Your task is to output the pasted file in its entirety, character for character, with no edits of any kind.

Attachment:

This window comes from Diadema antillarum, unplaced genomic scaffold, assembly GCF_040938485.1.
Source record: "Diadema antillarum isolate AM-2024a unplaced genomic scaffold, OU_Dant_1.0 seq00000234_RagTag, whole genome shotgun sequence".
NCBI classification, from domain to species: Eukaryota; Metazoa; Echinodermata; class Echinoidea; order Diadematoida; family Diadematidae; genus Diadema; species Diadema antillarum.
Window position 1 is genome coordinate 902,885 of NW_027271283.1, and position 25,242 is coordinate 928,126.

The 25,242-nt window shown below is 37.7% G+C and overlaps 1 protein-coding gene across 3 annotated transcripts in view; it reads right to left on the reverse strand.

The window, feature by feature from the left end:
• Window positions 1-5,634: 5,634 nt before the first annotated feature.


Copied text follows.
This window comes from Diadema antillarum, unplaced genomic scaffold, assembly GCF_040938485.1.
Source record: "Diadema antillarum isolate AM-2024a unplaced genomic scaffold, OU_Dant_1.0 seq00000234_RagTag, whole genome shotgun sequence".
NCBI classification, from domain to species: Eukaryota; Metazoa; Echinodermata; class Echinoidea; order Diadematoida; family Diadematidae; genus Diadema; species Diadema antillarum.
Window position 1 is genome coordinate 902,885 of NW_027271283.1, and position 25,242 is coordinate 928,126.

The 25,242-nt window shown below is 37.7% G+C and overlaps 1 protein-coding gene across 3 annotated transcripts in view; it reads right to left on the reverse strand.

The window, feature by feature from the left end:
• Window positions 1-5,634: 5,634 nt before the first annotated feature.